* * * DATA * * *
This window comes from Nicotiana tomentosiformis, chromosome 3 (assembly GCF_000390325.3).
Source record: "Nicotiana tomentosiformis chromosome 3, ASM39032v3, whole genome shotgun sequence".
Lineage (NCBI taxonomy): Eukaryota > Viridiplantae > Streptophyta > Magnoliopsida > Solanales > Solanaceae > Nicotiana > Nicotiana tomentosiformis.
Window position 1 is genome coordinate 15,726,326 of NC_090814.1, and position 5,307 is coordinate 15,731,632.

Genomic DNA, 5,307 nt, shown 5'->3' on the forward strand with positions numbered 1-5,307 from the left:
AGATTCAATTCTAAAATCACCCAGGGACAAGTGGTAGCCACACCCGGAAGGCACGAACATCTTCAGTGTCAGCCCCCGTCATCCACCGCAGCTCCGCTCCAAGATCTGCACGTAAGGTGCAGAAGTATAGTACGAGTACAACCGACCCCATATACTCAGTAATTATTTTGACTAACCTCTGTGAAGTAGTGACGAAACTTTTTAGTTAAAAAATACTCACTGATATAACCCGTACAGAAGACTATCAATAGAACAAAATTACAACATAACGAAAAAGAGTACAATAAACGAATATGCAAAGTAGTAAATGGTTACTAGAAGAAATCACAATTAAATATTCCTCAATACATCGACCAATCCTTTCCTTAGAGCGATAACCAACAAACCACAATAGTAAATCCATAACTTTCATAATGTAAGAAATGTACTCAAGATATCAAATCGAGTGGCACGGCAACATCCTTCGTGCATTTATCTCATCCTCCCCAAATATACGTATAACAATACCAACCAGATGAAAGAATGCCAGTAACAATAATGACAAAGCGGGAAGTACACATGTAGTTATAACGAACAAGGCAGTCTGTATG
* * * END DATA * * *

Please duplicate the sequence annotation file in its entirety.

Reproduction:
This window comes from Nicotiana tomentosiformis, chromosome 3 (assembly GCF_000390325.3).
Source record: "Nicotiana tomentosiformis chromosome 3, ASM39032v3, whole genome shotgun sequence".
Lineage (NCBI taxonomy): Eukaryota > Viridiplantae > Streptophyta > Magnoliopsida > Solanales > Solanaceae > Nicotiana > Nicotiana tomentosiformis.
Window position 1 is genome coordinate 15,726,326 of NC_090814.1, and position 5,307 is coordinate 15,731,632.

Genomic DNA, 5,307 nt, shown 5'->3' on the forward strand with positions numbered 1-5,307 from the left:
AGATTCAATTCTAAAATCACCCAGGGACAAGTGGTAGCCACACCCGGAAGGCACGAACATCTTCAGTGTCAGCCCCCGTCATCCACCGCAGCTCCGCTCCAAGATCTGCACGTAAGGTGCAGAAGTATAGTACGAGTACAACCGACCCCATATACTCAGTAATTATTTTGACTAACCTCTGTGAAGTAGTGACGAAACTTTTTAGTTAAAAAATACTCACTGATATAACCCGTACAGAAGACTATCAATAGAACAAAATTACAACATAACGAAAAAGAGTACAATAAACGAATATGCAAAGTAGTAAATGGTTACTAGAAGAAATCACAATTAAATATTCCTCAATACATCGACCAATCCTTTCCTTAGAGCGATAACCAACAAACCACAATAGTAAATCCATAACTTTCATAATGTAAGAAATGTACTCAAGATATCAAATCGAGTGGCACGGCAACATCCTTCGTGCATTTATCTCATCCTCCCCAAATATACGTATAACAATACCAACCAGATGAAAGAATGCCAGTAACAATAATGACAAAGCGGGAAGTACACATGTAGTTATAACGAACAAGGCAGTCTGTATG